ViLocNav: Visual Learning-based Optimal Control and Navigation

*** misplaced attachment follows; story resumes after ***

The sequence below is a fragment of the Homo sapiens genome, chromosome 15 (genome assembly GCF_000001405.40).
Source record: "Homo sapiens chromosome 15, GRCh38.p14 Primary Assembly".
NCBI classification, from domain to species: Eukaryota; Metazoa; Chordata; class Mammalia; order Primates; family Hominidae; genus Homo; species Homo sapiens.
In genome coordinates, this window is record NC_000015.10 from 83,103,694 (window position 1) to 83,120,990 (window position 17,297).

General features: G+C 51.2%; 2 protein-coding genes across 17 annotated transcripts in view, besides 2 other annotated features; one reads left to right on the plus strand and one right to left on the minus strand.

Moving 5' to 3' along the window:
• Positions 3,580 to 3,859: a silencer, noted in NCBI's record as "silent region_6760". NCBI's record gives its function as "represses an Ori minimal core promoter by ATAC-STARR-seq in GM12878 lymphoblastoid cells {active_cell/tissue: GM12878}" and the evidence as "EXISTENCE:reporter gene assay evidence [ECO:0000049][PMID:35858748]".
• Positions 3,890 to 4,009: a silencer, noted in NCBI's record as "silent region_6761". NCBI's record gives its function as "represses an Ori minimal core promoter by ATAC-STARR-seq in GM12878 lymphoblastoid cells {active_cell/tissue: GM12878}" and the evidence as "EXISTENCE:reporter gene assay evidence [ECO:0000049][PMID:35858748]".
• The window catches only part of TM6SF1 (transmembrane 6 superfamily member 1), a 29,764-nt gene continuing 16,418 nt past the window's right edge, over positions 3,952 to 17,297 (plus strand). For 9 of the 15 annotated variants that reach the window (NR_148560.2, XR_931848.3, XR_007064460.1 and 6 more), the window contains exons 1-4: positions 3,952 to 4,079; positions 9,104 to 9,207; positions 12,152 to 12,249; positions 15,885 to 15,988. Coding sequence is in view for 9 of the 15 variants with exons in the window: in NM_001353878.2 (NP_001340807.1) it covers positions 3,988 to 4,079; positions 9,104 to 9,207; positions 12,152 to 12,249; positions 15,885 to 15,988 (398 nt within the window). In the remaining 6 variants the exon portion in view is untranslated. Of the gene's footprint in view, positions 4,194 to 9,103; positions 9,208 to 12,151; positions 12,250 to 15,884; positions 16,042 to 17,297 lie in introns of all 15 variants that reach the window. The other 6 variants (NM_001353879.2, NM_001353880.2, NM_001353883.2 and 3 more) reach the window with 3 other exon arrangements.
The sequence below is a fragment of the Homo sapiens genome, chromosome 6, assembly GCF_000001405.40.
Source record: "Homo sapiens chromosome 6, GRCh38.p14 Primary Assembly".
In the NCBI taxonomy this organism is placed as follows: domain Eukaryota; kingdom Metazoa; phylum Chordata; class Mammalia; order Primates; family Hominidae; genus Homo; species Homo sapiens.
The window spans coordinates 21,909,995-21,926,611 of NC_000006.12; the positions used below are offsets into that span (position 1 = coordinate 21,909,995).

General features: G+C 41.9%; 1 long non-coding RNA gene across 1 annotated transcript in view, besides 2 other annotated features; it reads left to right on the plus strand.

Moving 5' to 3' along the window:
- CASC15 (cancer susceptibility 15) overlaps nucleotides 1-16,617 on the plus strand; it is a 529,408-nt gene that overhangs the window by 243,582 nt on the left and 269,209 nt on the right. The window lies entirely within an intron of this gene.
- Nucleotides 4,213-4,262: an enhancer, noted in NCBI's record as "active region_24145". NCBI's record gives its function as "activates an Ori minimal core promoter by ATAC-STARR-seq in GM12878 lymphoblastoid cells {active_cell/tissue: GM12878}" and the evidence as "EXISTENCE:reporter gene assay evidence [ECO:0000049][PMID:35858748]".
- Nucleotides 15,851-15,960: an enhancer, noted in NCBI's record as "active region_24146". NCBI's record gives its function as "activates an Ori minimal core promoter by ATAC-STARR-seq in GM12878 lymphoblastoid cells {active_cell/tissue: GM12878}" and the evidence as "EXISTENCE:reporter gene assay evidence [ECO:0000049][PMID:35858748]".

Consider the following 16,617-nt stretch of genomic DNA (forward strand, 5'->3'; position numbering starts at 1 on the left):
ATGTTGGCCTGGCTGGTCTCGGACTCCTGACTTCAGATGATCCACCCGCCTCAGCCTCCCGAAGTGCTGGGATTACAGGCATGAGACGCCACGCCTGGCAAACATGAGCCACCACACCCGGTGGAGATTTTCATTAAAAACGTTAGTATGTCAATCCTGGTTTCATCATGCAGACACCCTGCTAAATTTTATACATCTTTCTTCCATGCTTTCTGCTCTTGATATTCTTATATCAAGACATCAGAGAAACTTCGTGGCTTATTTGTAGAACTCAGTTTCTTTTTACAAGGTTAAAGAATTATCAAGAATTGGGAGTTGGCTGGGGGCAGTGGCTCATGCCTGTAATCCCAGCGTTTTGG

Model-based control methods like MPC and iLQG are popular paradigms for autonomous robot navigation because they can efficiently plan robust robot motion trajectories by leveraging a known deterministic or stochastic dynamics model. However, using model-based methods in situations where the environment is a priori unknown and can only be observed partially through onboard sensors on the robot is challenging and requires mapping and localization of the robot w.r.t to the unknown environment. Mapping can be used to estimate the 3D structure of the environment (using RGB / RGB-D images / LiDAR scans), which is used by a planner to compute paths to a goal. Although such purely geometric intermediate representations do not capture navigational affordances (such as: to go far away, one should step into a hallway, etc.). Furthermore, mapping is challenging with just RGB observations and often unreliable even with active depth sensors (such as in presence of shiny or thin objects or the presence of strong ambient light). End-to-end learning methods which do not rely on any model-based setting are used to sidestep this explicit map estimation step and have also been studied by some researchers. However, such approaches have proven to be extremely sample inefficient and highly specific to the system they were trained on. Plus the control outputs from the pipeline are jittery and often not optimal, which increases the difficulty of deployment in real-world scenarios. In our project, we will try to improve on this shortcoming by combining deep learning and model-based control. Our pipeline will consist of a learning-based perception module along with optimal control for autonomous driving. A series of waypoints are produced by the learning-based perception module that guides the robot to the goal by avoiding obstacles. This approach is highly based on the paper “Combining Optimal Control and Learning for Visual Navigation in Novel Environments”. A model-based planner uses these waypoints to generate a smooth and dynamically feasible trajectory, which is then executed on the physical system using feedback control.